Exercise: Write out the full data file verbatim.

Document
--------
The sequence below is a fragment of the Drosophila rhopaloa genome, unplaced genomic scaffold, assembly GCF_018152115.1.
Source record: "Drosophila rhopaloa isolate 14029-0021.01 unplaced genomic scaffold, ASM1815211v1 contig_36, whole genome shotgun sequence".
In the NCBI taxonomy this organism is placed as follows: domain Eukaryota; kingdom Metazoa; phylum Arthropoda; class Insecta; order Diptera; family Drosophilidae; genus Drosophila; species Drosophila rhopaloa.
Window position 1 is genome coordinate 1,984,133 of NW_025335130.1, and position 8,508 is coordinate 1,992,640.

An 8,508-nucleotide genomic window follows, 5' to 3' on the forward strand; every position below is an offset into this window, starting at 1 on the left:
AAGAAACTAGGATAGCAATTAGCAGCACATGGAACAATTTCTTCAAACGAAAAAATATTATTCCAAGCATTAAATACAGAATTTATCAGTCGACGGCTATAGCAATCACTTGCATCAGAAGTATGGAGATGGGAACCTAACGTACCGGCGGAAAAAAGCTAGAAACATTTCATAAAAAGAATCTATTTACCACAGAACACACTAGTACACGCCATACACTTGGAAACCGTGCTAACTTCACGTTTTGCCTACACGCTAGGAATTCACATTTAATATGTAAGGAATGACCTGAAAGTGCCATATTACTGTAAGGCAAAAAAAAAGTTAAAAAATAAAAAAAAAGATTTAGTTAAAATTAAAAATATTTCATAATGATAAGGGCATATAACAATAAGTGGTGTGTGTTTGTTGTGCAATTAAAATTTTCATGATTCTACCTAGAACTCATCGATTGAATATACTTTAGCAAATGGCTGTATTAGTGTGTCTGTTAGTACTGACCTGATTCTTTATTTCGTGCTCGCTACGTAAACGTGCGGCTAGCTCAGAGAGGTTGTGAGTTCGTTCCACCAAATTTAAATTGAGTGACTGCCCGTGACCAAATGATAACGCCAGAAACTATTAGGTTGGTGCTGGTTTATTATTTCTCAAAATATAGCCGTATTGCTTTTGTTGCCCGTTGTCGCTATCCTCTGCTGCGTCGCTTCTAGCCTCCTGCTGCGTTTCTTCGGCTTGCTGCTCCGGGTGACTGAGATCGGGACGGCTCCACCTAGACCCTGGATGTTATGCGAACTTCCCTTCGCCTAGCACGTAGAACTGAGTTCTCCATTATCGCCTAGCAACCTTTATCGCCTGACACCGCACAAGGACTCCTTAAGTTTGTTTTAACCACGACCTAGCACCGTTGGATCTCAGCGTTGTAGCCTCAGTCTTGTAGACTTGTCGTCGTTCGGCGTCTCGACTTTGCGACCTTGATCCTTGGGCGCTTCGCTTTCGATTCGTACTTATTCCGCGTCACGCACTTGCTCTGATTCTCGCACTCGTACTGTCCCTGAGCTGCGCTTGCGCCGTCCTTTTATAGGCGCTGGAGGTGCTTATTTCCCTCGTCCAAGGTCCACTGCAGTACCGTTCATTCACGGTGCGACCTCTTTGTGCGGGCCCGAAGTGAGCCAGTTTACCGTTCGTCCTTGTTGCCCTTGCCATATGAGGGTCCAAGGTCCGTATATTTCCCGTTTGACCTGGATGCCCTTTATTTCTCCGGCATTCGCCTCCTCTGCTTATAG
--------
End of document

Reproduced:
The sequence below is a fragment of the Drosophila rhopaloa genome, unplaced genomic scaffold, assembly GCF_018152115.1.
Source record: "Drosophila rhopaloa isolate 14029-0021.01 unplaced genomic scaffold, ASM1815211v1 contig_36, whole genome shotgun sequence".
In the NCBI taxonomy this organism is placed as follows: domain Eukaryota; kingdom Metazoa; phylum Arthropoda; class Insecta; order Diptera; family Drosophilidae; genus Drosophila; species Drosophila rhopaloa.
Window position 1 is genome coordinate 1,984,133 of NW_025335130.1, and position 8,508 is coordinate 1,992,640.

An 8,508-nucleotide genomic window follows, 5' to 3' on the forward strand; every position below is an offset into this window, starting at 1 on the left:
AAGAAACTAGGATAGCAATTAGCAGCACATGGAACAATTTCTTCAAACGAAAAAATATTATTCCAAGCATTAAATACAGAATTTATCAGTCGACGGCTATAGCAATCACTTGCATCAGAAGTATGGAGATGGGAACCTAACGTACCGGCGGAAAAAAGCTAGAAACATTTCATAAAAAGAATCTATTTACCACAGAACACACTAGTACACGCCATACACTTGGAAACCGTGCTAACTTCACGTTTTGCCTACACGCTAGGAATTCACATTTAATATGTAAGGAATGACCTGAAAGTGCCATATTACTGTAAGGCAAAAAAAAAGTTAAAAAATAAAAAAAAAGATTTAGTTAAAATTAAAAATATTTCATAATGATAAGGGCATATAACAATAAGTGGTGTGTGTTTGTTGTGCAATTAAAATTTTCATGATTCTACCTAGAACTCATCGATTGAATATACTTTAGCAAATGGCTGTATTAGTGTGTCTGTTAGTACTGACCTGATTCTTTATTTCGTGCTCGCTACGTAAACGTGCGGCTAGCTCAGAGAGGTTGTGAGTTCGTTCCACCAAATTTAAATTGAGTGACTGCCCGTGACCAAATGATAACGCCAGAAACTATTAGGTTGGTGCTGGTTTATTATTTCTCAAAATATAGCCGTATTGCTTTTGTTGCCCGTTGTCGCTATCCTCTGCTGCGTCGCTTCTAGCCTCCTGCTGCGTTTCTTCGGCTTGCTGCTCCGGGTGACTGAGATCGGGACGGCTCCACCTAGACCCTGGATGTTATGCGAACTTCCCTTCGCCTAGCACGTAGAACTGAGTTCTCCATTATCGCCTAGCAACCTTTATCGCCTGACACCGCACAAGGACTCCTTAAGTTTGTTTTAACCACGACCTAGCACCGTTGGATCTCAGCGTTGTAGCCTCAGTCTTGTAGACTTGTCGTCGTTCGGCGTCTCGACTTTGCGACCTTGATCCTTGGGCGCTTCGCTTTCGATTCGTACTTATTCCGCGTCACGCACTTGCTCTGATTCTCGCACTCGTACTGTCCCTGAGCTGCGCTTGCGCCGTCCTTTTATAGGCGCTGGAGGTGCTTATTTCCCTCGTCCAAGGTCCACTGCAGTACCGTTCATTCACGGTGCGACCTCTTTGTGCGGGCCCGAAGTGAGCCAGTTTACCGTTCGTCCTTGTTGCCCTTGCCATATGAGGGTCCAAGGTCCGTATATTTCCCGTTTGACCTGGATGCCCTTTATTTCTCCGGCATTCGCCTCCTCTGCTTATAG